The success behind his way of teaching is enthusiasm: Paul Breedveld takes immense pleasure in teaching his course. He designed the course a few years ago with a number of colleagues. The aim was to teach students to design better by looking at ingenious existing designs and learning to understand how they work. Many machines are like a polder model in which almost all aspects of mechanical engineering are incorporated in a wonderfully integrated whole. The trick is to learn to look through that complexity to see the essence of how it works. Students love the stories about the professor tackling a problem with a screwdriver and how things sometimes go wrong. That appeals to them a lot. ‘I’m actually a student too, I’m just 30 years older,’ says Paul. He believes that it all starts with a spark, and if manage to make people enthusiastic with that, they will learn on their own. The most important thing is to transfer the spark, and the actual transfer of knowledge will happen by itself a bit further down the line.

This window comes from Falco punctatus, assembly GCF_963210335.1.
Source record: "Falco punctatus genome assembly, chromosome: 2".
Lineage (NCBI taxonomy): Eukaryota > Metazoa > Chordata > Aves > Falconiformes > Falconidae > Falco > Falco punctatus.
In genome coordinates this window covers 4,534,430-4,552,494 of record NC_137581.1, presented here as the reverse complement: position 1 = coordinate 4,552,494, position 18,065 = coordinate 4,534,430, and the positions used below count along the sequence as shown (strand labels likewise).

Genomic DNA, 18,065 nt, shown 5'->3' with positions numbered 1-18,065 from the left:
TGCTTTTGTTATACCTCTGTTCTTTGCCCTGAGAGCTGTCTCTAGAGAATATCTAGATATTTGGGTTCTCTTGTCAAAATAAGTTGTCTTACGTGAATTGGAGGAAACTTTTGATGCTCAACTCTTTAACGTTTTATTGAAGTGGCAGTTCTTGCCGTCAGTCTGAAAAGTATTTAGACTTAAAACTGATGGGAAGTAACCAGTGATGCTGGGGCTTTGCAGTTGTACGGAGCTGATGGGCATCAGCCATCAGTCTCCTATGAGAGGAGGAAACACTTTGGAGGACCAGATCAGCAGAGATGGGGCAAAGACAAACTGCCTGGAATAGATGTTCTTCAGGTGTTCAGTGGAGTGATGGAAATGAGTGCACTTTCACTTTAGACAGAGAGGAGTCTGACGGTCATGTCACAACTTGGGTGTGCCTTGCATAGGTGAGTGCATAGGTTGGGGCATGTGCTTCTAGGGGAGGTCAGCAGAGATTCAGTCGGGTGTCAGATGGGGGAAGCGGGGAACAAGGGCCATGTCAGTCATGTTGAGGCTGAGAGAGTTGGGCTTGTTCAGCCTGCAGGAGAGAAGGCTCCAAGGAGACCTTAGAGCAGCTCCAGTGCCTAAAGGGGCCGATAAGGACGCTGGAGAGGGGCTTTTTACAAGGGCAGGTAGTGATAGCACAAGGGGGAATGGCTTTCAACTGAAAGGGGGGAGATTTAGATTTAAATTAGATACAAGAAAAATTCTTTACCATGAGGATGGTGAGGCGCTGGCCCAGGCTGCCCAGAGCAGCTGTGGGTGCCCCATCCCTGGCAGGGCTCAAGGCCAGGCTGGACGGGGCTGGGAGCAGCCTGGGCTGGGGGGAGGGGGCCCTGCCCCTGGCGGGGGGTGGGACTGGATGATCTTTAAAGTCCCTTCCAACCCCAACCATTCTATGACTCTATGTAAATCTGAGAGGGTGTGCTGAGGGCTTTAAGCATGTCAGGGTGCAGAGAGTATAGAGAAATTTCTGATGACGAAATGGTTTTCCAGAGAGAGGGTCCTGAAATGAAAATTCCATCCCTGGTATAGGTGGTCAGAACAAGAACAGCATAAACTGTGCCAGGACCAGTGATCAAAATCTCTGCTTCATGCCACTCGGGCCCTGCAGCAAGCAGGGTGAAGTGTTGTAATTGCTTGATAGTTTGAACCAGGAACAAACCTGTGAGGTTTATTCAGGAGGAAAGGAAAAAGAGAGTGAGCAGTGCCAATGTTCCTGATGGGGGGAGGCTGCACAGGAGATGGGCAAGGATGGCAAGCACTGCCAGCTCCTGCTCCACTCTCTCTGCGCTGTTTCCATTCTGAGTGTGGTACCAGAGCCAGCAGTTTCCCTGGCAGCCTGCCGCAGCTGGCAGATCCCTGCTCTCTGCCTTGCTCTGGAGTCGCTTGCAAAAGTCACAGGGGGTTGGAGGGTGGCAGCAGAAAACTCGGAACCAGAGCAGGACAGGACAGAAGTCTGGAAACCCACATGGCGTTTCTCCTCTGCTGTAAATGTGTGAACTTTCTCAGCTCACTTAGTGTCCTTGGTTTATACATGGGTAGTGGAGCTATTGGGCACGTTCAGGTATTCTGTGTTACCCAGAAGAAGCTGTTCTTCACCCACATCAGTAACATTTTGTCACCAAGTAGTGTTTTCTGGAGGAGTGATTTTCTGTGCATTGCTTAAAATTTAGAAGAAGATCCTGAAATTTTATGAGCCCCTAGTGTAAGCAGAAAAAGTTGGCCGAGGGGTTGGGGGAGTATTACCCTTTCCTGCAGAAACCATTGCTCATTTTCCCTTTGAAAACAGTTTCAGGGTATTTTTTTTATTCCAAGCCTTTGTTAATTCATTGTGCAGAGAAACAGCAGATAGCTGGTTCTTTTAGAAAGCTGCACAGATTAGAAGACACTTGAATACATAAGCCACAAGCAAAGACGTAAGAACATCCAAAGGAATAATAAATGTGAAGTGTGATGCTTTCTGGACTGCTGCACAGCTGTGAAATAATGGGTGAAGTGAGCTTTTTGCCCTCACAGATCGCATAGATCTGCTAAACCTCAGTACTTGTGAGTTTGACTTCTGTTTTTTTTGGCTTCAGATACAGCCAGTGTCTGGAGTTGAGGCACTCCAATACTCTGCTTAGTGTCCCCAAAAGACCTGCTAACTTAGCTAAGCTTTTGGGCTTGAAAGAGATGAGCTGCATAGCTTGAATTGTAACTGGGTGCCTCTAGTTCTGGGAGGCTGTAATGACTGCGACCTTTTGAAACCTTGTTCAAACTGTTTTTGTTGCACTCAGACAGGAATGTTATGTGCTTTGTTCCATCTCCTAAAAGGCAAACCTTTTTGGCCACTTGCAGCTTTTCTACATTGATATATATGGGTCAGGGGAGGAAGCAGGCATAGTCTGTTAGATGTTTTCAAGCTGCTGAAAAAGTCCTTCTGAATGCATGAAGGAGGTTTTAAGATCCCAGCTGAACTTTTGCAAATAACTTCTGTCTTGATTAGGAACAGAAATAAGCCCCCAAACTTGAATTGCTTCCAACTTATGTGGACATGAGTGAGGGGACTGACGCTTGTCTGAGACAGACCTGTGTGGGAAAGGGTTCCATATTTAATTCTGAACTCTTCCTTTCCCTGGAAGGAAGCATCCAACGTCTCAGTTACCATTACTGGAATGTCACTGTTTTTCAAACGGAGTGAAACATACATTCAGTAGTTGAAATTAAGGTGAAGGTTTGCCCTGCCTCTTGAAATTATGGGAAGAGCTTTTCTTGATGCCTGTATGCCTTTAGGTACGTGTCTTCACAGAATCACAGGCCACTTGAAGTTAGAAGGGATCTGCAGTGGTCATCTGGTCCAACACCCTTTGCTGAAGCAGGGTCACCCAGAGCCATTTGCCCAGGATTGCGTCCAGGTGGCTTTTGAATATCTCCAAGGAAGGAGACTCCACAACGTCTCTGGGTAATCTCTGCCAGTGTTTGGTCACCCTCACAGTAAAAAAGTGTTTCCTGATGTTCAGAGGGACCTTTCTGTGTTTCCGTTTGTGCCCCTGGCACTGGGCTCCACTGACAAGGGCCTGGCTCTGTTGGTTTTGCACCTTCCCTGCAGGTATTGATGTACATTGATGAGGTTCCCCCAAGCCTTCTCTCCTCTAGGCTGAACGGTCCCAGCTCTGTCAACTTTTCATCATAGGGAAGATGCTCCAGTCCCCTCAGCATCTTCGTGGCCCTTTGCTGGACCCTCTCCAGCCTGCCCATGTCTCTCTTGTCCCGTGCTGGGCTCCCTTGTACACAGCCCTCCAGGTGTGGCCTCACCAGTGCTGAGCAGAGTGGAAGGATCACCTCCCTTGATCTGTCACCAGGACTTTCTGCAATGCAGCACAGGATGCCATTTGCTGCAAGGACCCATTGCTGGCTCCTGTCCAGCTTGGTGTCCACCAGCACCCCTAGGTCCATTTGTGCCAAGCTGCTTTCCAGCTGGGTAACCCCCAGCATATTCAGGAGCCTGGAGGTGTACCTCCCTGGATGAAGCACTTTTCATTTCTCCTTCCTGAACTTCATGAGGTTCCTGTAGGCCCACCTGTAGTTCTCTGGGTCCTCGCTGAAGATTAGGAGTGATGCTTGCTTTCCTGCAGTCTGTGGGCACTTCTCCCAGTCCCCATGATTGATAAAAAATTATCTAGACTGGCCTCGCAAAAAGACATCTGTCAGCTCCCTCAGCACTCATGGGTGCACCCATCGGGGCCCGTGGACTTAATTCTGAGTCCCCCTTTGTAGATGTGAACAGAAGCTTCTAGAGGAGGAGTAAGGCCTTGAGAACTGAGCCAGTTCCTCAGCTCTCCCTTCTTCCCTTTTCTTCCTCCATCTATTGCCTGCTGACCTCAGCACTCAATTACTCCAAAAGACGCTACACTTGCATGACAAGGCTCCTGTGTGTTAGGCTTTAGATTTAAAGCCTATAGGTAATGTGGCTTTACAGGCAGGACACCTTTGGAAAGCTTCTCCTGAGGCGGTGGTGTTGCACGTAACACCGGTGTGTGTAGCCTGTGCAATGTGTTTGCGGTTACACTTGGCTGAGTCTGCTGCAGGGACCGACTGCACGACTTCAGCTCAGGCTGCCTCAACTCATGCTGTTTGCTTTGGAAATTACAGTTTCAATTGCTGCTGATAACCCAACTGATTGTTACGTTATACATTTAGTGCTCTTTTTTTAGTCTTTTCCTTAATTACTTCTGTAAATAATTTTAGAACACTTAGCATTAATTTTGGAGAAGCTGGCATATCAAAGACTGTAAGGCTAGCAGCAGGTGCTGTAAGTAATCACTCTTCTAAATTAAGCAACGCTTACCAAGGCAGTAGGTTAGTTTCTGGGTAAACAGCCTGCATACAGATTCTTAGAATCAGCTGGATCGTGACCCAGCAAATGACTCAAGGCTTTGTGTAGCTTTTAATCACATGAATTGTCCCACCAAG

The trick is to teach 400 students interactively and in such a way that it doesn’t feel forced. Paul always asks a lot of questions and does his best to involve the students in his lectures, for example through the many demonstrations in the lecture hall of mechanical calculators and pieces of car engines and transmissions. During the pandemic, it was more difficult to engage the students as he couldn’t give live demonstrations. His solution was to put the device on the table at home with a camera on it with a Zoom connection. Students could tell him which buttons to press and what to do with the device. In this way, the lecture became interactive.
Paul also often works with a cliffhanger. He sends students into their break with a provocative question that they can think about over a cup of coffee.  After the break, the surprising solution to the question is revealed. ‘This keeps it interesting for the students.’